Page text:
Scots recovery 'faster than UK'
Scotland's economy could return to pre-recession levels during 2014, despite "fragile" prospects for this year, according to the chief economist at the Scottish government.
That would mean a faster rate of recovery than the UK as a whole, and could have an impact on the independence referendum scheduled for autumn 2014.
Dr Gary Gillespie said the eurozone crisis remains the biggest risk facing the Scottish economy.
But if European leaders continue to "muddle through" without the crisis worsening, he said Scotland has some advantages in its recovery rate.
Dr Gillespie said Scotland's relatively lower housing costs mean Scots will take a shorter time than in other parts of the UK - particularly in London - to recover.
The economic adviser also cited higher saving rates in Scotland over the past decade, suggesting Scots are better placed to reduce personal debt levels.
Recovery for the whole UK has been set back by a surprise deepening of the second dip of the recession.
On Wednesday, the Office of National Statistics published its first estimate of Gross Domestic Product in the UK for the second quarter of this year showing the economy contracted by 0.7%. That followed a dip of 0.7% over the previous two quarters.
That means the UK economy is 4.5% below the previous level of output reached in 2008, while the Scottish economy in March was 3.9% lower, with signs that the contraction beginning last autumn is much shallower.
Dr Gillespie said there has been consideration of what could happen to the Scottish economy if the eurozone collapses and the bank crisis deepens, but no forecasts on that basis.
He added that Scotland has a higher proportion of its exports going to the European Union, at 45%, than the UK as a whole.
The chief economist's assessment of the Scottish economy were that growth will remain "fragile" this year, increasing through 2013 to return to pre-recession levels "some time in 2014".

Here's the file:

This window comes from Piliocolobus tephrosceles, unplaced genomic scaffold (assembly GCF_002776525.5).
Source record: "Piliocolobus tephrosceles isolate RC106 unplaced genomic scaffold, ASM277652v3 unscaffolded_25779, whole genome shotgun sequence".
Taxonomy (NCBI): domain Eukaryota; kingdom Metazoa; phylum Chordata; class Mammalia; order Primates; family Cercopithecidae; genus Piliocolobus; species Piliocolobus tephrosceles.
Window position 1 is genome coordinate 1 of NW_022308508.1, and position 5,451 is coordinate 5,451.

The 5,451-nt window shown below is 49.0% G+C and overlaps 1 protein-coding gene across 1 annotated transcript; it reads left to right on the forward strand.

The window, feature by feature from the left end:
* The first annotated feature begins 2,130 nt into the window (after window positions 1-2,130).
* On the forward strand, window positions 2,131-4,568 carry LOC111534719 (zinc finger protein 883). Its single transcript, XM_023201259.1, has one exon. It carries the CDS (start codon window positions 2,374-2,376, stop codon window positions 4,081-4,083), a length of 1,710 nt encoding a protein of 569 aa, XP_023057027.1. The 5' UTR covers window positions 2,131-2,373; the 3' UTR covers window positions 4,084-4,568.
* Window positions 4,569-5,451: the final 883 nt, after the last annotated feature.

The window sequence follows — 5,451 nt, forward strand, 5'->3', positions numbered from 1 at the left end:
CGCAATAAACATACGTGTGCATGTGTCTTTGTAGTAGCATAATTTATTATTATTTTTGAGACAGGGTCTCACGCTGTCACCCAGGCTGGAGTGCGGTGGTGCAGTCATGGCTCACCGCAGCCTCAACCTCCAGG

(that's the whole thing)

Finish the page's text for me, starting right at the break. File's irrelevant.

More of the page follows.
He said that recovery depends on a pick up in confidence, to boost private sector investment and strengthening exports.
He said the weak performance of construction has dragged the economy backwards, while production and services, representing 90% of Scotland's economy, are "far healthier than the headline GDP figures suggest, with further scope for expansion".
John Swinney, the Scottish finance secretary who was attending the global business summit in London on Thursday, said the report suggested Scotland's economy was showing more resilience than the UK.
"Conditions in the construction sector are likely to continue to remain challenging without a pick-up in demand, which reinforces my view of the need for the UK government to take immediate action to stop the sector's slowdown through capital investment.
"Last month we announced our plans for a £105m package of economic stimulus, which will maximise opportunities to create jobs and growth. We need the Chancellor to take action, to follow Scotland's lead, and borrow an extra £5bn to invest in capital projects which would guarantee Scotland's £400m plus share would be allocated in this financial year."
Labour's economy spokesman at Holyrood, Ken Macintosh, said: "This report shows how little impact the SNP's much publicised economic interventions have had.
"Whilst much of the blame can rightly lie at the door of 11 Downing Street, that's no excuse for the SNP's failure to address the real issues in Scotland's economy."